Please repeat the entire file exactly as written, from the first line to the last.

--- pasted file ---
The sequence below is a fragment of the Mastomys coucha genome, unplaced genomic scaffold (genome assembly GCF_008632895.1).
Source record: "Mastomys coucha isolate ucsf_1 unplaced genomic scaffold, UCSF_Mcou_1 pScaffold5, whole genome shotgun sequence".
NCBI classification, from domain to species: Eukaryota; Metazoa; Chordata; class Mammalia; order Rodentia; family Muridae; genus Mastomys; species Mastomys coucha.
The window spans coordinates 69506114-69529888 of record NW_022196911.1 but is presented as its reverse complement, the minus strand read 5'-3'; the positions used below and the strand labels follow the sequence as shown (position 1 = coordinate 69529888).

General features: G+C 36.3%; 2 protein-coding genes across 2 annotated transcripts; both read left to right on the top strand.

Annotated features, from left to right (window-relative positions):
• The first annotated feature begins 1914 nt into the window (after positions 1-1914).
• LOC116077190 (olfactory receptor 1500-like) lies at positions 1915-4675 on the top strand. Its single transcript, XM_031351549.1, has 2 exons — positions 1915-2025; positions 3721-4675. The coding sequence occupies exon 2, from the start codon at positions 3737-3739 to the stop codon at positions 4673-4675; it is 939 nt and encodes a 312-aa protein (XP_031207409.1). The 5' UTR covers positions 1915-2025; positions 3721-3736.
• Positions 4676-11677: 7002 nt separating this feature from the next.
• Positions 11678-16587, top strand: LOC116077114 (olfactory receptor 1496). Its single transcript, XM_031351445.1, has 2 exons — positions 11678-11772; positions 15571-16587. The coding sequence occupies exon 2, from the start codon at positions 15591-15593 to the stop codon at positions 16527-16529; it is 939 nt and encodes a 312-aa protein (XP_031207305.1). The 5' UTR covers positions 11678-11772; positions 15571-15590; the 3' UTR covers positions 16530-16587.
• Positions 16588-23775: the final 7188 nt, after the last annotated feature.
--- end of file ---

The sequence below is a fragment of the Mastomys coucha genome, unplaced genomic scaffold (genome assembly GCF_008632895.1).
Source record: "Mastomys coucha isolate ucsf_1 unplaced genomic scaffold, UCSF_Mcou_1 pScaffold5, whole genome shotgun sequence".
NCBI classification, from domain to species: Eukaryota; Metazoa; Chordata; class Mammalia; order Rodentia; family Muridae; genus Mastomys; species Mastomys coucha.
The window spans coordinates 69506114-69529888 of record NW_022196911.1 but is presented as its reverse complement, the minus strand read 5'-3'; the positions used below and the strand labels follow the sequence as shown (position 1 = coordinate 69529888).

General features: G+C 36.3%; 2 protein-coding genes across 2 annotated transcripts; both read left to right on the top strand.

Annotated features, from left to right (window-relative positions):
• The first annotated feature begins 1914 nt into the window (after positions 1-1914).
• LOC116077190 (olfactory receptor 1500-like) lies at positions 1915-4675 on the top strand. Its single transcript, XM_031351549.1, has 2 exons — positions 1915-2025; positions 3721-4675. The coding sequence occupies exon 2, from the start codon at positions 3737-3739 to the stop codon at positions 4673-4675; it is 939 nt and encodes a 312-aa protein (XP_031207409.1). The 5' UTR covers positions 1915-2025; positions 3721-3736.
• Positions 4676-11677: 7002 nt separating this feature from the next.
• Positions 11678-16587, top strand: LOC116077114 (olfactory receptor 1496). Its single transcript, XM_031351445.1, has 2 exons — positions 11678-11772; positions 15571-16587. The coding sequence occupies exon 2, from the start codon at positions 15591-15593 to the stop codon at positions 16527-16529; it is 939 nt and encodes a 312-aa protein (XP_031207305.1). The 5' UTR covers positions 11678-11772; positions 15571-15590; the 3' UTR covers positions 16530-16587.
• Positions 16588-23775: the final 7188 nt, after the last annotated feature.